The studio has great, Far Infrared heating panels on the ceiling and a wooden floor – to make it a clean, warm and pleasant space to practice in.

Covid measures

We have been offering a mixture of online classes and in person classes. If the Government guidance or regulations change, there may be further changes to the timetable in order to comply.

We are lucky to have a really large and airy studio. Previously, we have held workshops for up to 50 students in the space. At the moment, our class sizes are limited to 24- 28, in order to give everyone plenty of space. The class size limit may change if we feel it is appropriate but we always make sure everyone has lots of space. We also have plenty of windows which we can open to maintain a good flow of fresh air.

Check out our FAQ page for more information. If you have any questions, please do get in touch and I will be very happy to help! lucy@yoganowstudio.co.uk

All I Want for Christmas (or birthdays)

This is my guide to yoga books and equipment to buy, to help your yoga practice.

It is written with my own students in mind, but hopefully any student of yoga will find it helpful. There are so many yoga books, video channels and expensive kit to choose from, it can be hard to tell which ones will be really helpful, so here is my guide, to help you get started.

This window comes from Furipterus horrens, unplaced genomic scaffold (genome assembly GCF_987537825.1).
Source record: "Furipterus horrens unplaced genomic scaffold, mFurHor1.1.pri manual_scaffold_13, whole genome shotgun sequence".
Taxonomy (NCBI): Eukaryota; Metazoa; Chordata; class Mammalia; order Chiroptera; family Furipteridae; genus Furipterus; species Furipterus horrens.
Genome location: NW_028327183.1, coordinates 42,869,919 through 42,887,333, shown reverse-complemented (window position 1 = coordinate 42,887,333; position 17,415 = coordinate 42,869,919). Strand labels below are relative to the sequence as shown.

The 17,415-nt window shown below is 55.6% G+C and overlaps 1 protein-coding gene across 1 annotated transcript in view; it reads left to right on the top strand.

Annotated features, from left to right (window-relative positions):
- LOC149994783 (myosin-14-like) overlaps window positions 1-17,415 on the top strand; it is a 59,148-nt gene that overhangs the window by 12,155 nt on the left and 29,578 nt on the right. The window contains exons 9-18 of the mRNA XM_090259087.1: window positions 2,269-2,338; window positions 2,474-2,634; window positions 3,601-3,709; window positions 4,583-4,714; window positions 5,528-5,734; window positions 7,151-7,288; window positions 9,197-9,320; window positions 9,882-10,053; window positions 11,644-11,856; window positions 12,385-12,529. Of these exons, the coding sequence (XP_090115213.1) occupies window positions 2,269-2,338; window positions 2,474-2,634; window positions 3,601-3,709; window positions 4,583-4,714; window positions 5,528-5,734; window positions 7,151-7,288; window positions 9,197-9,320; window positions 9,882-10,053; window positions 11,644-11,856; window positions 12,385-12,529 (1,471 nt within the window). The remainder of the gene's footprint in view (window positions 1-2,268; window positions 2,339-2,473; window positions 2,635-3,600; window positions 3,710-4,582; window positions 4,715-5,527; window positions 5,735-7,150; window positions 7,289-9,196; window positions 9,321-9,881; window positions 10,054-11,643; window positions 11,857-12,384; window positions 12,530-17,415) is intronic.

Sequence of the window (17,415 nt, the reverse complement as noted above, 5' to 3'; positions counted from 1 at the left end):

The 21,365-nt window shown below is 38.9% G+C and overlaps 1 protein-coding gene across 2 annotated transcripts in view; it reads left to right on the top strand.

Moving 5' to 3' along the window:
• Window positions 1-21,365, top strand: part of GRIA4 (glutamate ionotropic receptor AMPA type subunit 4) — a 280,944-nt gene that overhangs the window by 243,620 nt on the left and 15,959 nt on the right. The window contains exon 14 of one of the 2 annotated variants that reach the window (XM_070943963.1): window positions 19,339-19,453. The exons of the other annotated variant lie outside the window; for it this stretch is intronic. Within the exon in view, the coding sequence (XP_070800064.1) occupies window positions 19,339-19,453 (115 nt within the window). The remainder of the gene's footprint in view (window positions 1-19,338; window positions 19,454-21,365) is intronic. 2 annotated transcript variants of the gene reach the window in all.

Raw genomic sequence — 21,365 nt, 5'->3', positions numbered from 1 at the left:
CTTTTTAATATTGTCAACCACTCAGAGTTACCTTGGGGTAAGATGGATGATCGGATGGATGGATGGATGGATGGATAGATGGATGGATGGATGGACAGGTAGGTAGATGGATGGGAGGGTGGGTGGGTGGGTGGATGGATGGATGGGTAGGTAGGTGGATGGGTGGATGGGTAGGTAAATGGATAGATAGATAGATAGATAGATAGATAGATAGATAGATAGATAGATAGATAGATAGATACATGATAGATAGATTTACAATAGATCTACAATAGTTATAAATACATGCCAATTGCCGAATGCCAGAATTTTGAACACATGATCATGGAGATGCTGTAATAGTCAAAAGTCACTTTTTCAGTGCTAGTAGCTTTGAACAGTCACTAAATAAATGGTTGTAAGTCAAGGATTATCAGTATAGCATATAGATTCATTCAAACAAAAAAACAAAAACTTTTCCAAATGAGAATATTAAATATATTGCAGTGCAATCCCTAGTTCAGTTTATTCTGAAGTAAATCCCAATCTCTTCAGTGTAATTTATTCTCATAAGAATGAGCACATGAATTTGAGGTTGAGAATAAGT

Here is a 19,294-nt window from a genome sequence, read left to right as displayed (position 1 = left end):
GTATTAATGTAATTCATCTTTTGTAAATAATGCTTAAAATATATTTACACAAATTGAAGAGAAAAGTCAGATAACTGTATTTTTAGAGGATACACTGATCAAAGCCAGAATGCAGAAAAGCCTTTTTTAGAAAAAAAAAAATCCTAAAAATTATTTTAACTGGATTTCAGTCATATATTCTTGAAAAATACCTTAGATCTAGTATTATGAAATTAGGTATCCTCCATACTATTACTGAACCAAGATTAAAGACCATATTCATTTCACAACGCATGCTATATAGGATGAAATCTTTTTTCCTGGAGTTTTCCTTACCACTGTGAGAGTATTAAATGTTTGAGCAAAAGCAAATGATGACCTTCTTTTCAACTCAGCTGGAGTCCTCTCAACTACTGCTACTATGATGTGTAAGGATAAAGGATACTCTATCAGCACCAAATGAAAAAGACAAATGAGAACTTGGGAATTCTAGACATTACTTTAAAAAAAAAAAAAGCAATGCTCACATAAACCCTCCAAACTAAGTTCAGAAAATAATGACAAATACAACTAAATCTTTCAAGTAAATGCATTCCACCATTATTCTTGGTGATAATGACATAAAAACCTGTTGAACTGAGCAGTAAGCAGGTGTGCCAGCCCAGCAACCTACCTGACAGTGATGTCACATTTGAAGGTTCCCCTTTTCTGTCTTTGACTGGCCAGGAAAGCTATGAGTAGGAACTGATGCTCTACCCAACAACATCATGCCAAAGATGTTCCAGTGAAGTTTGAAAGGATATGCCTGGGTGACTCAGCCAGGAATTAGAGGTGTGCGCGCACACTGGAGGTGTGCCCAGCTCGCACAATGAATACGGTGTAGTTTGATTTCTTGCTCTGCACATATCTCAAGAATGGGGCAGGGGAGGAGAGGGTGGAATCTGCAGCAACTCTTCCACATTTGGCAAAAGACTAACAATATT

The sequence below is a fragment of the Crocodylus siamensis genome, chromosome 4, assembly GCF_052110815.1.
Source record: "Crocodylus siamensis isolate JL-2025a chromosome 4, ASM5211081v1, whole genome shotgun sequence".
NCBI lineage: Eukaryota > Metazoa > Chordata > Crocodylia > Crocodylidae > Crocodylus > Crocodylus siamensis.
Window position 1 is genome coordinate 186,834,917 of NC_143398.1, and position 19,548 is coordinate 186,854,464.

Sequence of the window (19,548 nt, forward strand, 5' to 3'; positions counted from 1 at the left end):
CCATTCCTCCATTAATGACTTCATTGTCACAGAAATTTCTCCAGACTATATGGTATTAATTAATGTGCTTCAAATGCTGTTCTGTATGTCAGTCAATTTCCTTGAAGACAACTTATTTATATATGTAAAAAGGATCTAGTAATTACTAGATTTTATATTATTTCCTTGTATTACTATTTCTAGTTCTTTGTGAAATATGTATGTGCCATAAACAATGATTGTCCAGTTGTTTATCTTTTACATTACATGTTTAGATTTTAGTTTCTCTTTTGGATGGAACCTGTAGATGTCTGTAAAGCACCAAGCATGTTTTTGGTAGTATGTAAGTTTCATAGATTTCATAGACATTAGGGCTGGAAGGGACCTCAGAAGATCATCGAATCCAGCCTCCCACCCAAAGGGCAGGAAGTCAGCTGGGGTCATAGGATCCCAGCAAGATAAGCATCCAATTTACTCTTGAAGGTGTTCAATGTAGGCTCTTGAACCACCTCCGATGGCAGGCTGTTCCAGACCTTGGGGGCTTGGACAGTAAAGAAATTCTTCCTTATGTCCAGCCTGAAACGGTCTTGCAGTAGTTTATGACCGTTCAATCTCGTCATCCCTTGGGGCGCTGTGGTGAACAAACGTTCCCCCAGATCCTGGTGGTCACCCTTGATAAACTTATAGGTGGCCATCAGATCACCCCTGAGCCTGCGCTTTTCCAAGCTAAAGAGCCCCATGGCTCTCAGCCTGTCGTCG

To start with

To help you practice yoga at home, you need a basic yoga kit.
This should include a non-slip yoga mat, 2 bricks and a belt.
You should also have a blanket and if possible, 4 foam blocks (or 2+ more blankets, for shoulder stand).

You do not need expensive kit and you can improvise with household objects until you are sure you are going to use it often. But if you are buying a yoga mat, make sure that it will lie flat on the floor (not a foam camping mat, which is springy and also slippy). Look for one with a non-slip surface. Most mats take a bit of time to wear in and get grippy and some can go in the washing machine, which can help take the shine and slip off the surface.

For a developing practice

Once you have the basic kit and you use it regularly to practice at home (or attend online classes), you will want to add a bolster and then a yoga chair to your collection. Plus a second belt.